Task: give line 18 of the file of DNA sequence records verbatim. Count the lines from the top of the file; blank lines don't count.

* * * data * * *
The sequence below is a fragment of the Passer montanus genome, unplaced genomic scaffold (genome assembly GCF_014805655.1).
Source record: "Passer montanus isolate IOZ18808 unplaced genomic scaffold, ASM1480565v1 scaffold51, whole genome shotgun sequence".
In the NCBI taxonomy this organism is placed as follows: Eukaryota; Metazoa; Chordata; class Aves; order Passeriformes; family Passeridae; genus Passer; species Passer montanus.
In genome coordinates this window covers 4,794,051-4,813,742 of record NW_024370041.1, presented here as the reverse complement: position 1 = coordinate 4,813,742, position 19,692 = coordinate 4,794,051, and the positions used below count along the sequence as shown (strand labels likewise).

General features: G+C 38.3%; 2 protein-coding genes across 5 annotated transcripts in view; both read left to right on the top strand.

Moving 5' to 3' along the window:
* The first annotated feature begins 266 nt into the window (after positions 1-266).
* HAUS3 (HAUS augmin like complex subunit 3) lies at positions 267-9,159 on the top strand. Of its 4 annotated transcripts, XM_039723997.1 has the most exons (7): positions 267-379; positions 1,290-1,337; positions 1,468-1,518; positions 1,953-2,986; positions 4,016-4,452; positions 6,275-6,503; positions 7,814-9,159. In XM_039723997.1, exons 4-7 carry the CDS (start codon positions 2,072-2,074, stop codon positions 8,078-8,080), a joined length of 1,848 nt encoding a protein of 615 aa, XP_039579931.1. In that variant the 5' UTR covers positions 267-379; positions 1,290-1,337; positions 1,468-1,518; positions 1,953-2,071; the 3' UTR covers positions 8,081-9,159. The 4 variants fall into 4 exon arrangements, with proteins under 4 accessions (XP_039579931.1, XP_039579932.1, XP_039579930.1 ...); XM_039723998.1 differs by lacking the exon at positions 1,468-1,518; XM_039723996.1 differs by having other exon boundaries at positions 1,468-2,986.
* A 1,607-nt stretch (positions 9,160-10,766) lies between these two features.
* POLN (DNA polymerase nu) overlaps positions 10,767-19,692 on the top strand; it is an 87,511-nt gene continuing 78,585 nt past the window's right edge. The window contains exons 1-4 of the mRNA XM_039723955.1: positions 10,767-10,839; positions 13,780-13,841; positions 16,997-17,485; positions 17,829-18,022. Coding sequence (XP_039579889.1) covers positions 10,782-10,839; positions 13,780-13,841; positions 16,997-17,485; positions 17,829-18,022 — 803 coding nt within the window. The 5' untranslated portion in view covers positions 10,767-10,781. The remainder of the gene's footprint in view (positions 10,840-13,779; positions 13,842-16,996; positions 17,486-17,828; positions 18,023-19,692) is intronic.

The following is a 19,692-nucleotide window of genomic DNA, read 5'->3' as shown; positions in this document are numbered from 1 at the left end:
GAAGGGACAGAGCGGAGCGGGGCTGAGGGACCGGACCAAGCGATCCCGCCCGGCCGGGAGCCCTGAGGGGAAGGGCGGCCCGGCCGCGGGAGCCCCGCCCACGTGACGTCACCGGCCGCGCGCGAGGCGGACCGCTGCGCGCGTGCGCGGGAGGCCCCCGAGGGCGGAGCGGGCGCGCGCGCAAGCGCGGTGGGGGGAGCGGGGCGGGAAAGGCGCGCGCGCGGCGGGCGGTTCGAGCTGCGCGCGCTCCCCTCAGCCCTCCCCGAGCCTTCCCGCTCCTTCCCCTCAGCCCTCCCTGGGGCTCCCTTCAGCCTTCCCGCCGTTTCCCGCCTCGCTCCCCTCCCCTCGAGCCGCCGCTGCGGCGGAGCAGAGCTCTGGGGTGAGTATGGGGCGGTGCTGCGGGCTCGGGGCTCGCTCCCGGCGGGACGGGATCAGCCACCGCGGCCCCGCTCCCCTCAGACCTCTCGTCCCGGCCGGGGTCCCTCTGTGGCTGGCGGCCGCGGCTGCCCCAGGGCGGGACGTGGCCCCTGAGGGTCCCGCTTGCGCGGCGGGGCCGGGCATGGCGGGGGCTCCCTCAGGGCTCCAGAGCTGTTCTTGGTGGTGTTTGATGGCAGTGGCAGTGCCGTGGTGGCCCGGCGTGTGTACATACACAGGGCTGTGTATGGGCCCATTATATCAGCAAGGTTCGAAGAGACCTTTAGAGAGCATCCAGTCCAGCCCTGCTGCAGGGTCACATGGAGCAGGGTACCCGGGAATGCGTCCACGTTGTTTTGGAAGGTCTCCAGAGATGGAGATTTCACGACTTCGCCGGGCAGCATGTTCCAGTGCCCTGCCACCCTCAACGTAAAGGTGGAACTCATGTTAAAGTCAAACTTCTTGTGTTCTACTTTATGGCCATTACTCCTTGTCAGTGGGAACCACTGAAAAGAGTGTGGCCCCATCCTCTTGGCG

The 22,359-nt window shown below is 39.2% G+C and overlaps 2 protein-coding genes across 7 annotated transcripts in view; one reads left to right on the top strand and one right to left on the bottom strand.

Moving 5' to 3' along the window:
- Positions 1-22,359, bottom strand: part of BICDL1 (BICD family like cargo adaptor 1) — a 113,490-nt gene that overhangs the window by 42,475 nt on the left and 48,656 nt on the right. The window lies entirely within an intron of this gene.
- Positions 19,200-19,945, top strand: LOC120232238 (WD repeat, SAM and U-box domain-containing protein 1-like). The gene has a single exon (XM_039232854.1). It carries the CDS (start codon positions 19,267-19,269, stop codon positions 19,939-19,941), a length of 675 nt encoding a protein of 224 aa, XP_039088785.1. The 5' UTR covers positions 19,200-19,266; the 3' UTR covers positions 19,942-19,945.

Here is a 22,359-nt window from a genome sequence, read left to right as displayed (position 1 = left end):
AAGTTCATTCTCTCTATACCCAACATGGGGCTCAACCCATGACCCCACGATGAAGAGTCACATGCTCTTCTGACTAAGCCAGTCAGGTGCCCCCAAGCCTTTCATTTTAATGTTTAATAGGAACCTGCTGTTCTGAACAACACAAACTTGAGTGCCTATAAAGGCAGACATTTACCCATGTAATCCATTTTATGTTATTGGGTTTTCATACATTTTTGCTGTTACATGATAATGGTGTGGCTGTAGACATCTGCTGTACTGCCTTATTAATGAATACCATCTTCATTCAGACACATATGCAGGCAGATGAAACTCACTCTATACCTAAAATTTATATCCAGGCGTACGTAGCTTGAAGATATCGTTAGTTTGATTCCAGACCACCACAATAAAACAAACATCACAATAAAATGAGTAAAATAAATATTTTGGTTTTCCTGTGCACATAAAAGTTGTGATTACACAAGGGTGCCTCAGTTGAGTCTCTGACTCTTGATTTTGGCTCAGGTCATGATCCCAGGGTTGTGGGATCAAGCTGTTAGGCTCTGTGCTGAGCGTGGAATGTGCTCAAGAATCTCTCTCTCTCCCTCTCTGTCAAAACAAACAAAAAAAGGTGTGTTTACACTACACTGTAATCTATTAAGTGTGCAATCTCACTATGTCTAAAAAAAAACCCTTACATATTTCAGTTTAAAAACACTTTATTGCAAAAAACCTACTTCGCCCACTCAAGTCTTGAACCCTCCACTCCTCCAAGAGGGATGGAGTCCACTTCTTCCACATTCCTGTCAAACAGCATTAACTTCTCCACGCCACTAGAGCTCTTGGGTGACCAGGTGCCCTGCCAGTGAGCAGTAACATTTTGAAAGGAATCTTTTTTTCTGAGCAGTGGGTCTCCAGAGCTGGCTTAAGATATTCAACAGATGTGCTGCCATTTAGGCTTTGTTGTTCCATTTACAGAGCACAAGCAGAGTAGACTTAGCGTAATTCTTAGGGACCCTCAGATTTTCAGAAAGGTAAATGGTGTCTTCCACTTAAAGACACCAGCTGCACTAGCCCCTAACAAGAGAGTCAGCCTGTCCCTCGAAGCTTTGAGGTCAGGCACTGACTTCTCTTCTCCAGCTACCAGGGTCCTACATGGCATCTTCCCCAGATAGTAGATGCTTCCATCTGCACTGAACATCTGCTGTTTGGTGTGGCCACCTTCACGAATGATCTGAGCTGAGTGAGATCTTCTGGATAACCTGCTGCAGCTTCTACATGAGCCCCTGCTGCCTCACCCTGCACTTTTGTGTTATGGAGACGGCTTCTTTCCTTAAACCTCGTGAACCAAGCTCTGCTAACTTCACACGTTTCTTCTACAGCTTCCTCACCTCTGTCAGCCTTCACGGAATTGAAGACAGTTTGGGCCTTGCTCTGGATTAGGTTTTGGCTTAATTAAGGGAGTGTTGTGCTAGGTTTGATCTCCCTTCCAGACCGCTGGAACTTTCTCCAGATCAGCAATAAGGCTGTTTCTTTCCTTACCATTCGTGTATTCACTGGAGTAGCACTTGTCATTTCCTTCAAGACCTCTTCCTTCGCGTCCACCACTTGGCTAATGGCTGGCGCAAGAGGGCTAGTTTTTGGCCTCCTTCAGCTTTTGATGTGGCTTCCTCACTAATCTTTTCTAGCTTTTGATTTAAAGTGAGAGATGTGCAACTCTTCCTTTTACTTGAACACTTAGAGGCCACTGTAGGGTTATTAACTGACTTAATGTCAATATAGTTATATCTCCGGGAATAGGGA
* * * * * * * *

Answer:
AAGTTCATTCTCTCTATACCCAACATGGGGCTCAACCCATGACCCCACGATGAAGAGTCACATGCTCTTCTGACTAAGCCAGTCAGGTGCCCCCAAGCCTTTCATTTTAATGTTTAATAGGAACCTGCTGTTCTGAACAACACAAACTTGAGTGCCTATAAAGGCAGACATTTACCCATGTAATCCATTTTATGTTATTGGGTTTTCATACATTTTTGCTGTTACATGATAATGGTGTGGCTGTAGACATCTGCTGTACTGCCTTATTAATGAATACCATCTTCATTCAGACACATATGCAGGCAGATGAAACTCACTCTATACCTAAAATTTATATCCAGGCGTACGTAGCTTGAAGATATCGTTAGTTTGATTCCAGACCACCACAATAAAACAAACATCACAATAAAATGAGTAAAATAAATATTTTGGTTTTCCTGTGCACATAAAAGTTGTGATTACACAAGGGTGCCTCAGTTGAGTCTCTGACTCTTGATTTTGGCTCAGGTCATGATCCCAGGGTTGTGGGATCAAGCTGTTAGGCTCTGTGCTGAGCGTGGAATGTGCTCAAGAATCTCTCTCTCTCCCTCTCTGTCAAAACAAACAAAAAAAGGTGTGTTTACACTACACTGTAATCTATTAAGTGTGCAATCTCACTATGTCTAAAAAAAAACCCTTACATATTTCAGTTTAAAAACACTTTATTGCAAAAAACCTACTTCGCCCACTCAAGTCTTGAACCCTCCACTCCTCCAAGAGGGATGGAGTCCACTTCTTCCACATTCCTGTCAAACAGCATTAACTTCTCCACGCCACTAGAGCTCTTGGGTGACCAGGTGCCCTGCCAGTGAGCAGTAACATTTTGAAAGGAATCTTTTTTTCTGAGCAGTGGGTCTCCAGAGCTGGCTTAAGATATTCAACAGATGTGCTGCCATTTAGGCTTTGTTGTTCCATTTACAGAGCACAAGCAGAGTAGACTTAGCGTAATTCTTAGGGACCCTCAGATTTTCAGAAAGGTAAATGGTGTCTTCCACTTAAAGACACCAGCTGCACTAGCCCCTAACAAGAGAGTCAGCCTGTCCCTCGAAGCTTTGAGGTCAGGCACTGACTTCTCTTCTCCAGCTACCAGGGTCCTACATGGCATCTTCCCCAGATAGTAGATGCTTCCATCTGCACTGAACATCTGCTGTTTGGTGTGGCCACCTTCACGAATGATCTGAGCTGAGTGAGATCTTCTGGATAACCTGCTGCAGCTTCTACATGAGCCCCTGCTGCCTCACCCTGCACTTTTGTGTTATGGAGACGGCTTCTTTCCTTAAACCTCGTGAACCAAGCTCTGCTAACTTCACACGTTTCTTCTACAGCTTCCTCACCTCTGTCAGCCTTCACGGAATTGAAGACAGTTTGGGCCTTGCTCTGGATTAGGTTTTGGCTTAATTAAGGGAGTGTTGTGCTAGGTTTGATCTCCCTTCCAGACCGCTGGAACTTTCTCCAGATCAGCAATAAGGCTGTTTCTTTCCTTACCATTCGTGTATTCACTGGAGTAGCACTTGTCATTTCCTTCAAGACCTCTTCCTTCGCGTCCACCACTTGGCTAATGGCTGGCGCAAGAGGGCTAGTTTTTGGCCTCCTTCAGCTTTTGATGTGGCTTCCTCACTAATCTTTTCTAGCTTTTGATTTAAAGTGAGAGATGTGCAACTCTTCCTTTTACTTGAACACTTAGAGGCCACTGTAGGGTTATTAACTGACTTAATGTCAATATAGTTATATCTCCGGGAATAGGGA